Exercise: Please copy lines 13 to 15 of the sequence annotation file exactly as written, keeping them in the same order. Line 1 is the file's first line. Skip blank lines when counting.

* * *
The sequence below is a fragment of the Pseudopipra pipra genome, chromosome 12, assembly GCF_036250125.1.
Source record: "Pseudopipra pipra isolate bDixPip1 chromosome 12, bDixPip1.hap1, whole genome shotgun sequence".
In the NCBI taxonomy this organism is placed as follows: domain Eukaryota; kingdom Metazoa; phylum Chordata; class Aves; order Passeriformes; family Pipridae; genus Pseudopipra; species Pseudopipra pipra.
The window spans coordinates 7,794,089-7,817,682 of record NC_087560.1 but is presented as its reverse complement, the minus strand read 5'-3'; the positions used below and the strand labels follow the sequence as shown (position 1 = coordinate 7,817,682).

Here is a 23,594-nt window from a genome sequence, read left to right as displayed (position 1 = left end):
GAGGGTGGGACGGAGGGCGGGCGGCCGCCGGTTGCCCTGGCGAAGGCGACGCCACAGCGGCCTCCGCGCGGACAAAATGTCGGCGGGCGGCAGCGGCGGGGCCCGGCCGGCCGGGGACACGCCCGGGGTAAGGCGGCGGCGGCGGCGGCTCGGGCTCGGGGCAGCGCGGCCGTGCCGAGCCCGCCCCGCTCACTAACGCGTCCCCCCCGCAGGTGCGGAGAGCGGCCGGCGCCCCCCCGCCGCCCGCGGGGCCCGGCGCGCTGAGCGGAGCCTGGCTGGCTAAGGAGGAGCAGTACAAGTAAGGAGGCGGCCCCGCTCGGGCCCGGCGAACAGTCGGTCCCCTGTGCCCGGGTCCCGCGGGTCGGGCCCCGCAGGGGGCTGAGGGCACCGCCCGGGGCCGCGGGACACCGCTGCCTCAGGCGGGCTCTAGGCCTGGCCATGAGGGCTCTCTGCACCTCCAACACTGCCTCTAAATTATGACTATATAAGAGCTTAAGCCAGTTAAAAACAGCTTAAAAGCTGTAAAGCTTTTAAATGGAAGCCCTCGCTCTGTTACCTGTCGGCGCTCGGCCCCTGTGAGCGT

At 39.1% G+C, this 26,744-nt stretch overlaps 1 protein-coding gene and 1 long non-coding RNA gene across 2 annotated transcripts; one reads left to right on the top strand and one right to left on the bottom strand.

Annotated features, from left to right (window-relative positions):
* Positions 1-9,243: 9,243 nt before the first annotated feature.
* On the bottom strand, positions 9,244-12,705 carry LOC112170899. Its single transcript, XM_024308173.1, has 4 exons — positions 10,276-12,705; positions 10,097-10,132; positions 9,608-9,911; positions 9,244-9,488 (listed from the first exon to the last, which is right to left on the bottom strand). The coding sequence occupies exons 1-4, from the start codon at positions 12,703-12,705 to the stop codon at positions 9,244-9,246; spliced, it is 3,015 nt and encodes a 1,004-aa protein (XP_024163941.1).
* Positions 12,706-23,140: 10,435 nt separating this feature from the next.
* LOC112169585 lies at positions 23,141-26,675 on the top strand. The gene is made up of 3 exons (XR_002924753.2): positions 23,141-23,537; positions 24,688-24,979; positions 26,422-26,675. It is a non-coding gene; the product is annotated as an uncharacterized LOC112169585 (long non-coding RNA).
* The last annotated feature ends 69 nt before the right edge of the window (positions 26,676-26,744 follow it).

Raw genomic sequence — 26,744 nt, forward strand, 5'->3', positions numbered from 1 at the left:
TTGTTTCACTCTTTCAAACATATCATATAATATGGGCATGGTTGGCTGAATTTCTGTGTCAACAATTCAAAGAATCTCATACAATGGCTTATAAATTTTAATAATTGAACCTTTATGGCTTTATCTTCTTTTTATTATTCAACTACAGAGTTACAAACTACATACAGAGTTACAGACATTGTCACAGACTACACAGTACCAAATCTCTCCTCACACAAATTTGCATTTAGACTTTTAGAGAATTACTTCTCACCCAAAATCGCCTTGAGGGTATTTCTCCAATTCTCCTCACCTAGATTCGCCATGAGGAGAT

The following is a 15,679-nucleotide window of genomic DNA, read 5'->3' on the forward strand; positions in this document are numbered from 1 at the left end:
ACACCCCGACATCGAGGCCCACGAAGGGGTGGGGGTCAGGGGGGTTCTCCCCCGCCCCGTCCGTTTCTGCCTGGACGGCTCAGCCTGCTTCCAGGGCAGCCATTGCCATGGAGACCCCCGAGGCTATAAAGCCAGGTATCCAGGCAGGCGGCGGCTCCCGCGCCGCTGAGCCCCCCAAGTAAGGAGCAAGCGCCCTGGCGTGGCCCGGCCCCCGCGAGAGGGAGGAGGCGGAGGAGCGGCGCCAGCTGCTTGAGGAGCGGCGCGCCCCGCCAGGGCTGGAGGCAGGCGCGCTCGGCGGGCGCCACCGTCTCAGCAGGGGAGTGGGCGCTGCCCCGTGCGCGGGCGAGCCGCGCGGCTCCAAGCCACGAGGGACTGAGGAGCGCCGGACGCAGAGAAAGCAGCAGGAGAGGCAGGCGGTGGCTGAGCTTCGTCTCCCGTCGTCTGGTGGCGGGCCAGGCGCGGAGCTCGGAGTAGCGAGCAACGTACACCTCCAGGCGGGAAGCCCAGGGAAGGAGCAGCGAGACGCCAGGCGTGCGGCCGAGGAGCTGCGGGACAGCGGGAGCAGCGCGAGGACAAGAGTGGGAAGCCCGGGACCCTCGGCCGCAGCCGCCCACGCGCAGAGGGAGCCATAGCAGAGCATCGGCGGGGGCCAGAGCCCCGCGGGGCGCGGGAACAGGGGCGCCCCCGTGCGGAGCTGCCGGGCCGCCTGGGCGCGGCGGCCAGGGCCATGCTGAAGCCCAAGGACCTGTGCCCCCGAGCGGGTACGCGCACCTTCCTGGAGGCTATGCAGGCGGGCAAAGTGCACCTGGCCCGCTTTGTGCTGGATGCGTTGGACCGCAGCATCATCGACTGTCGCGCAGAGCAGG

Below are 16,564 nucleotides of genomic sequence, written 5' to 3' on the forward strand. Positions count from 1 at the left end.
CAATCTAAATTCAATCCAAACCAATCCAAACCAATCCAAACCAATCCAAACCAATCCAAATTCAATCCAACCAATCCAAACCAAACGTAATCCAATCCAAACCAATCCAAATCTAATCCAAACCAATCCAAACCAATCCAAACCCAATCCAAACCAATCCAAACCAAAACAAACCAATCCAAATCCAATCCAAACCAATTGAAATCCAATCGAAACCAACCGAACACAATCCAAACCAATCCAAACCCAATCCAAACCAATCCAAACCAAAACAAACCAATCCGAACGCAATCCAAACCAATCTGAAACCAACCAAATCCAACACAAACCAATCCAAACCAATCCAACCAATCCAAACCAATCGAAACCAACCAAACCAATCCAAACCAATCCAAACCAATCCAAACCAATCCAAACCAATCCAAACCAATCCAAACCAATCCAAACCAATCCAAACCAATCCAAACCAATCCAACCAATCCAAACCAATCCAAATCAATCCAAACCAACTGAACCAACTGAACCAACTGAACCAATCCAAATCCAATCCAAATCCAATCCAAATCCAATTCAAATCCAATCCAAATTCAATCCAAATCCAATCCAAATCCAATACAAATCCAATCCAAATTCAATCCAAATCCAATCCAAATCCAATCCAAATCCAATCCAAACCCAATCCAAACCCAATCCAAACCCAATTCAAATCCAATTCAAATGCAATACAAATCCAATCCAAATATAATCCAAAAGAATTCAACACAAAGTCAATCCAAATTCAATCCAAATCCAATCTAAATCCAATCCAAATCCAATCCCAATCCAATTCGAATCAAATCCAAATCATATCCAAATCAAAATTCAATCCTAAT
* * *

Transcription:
* The last annotated feature ends 69 nt before the right edge of the window (positions 26,676-26,744 follow it).

Raw genomic sequence — 26,744 nt, forward strand, 5'->3', positions numbered from 1 at the left:
TTGTTTCACTCTTTCAAACATATCATATAATATGGGCATGGTTGGCTGAATTTCTGTGTCAACAATTCAAAGAATCTCATACAATGGCTTATAAATTTTAATAATTGAACCTTTATGGCTTTATCTTCTTTTTATTATTCAACTACAGAGTTACAAACTACATACAGAGTTACAGACATTGTCACAGACTACACAGTACCAAATCTCTCCTCACACAAATTTGCATTTAGACTTTTAGAGAATTACTTCTCACCCAAAATCGCCTTGAGGGTATTTCTCCAATTCTCCTCACCTAGATTCGCCATGAGGAGAT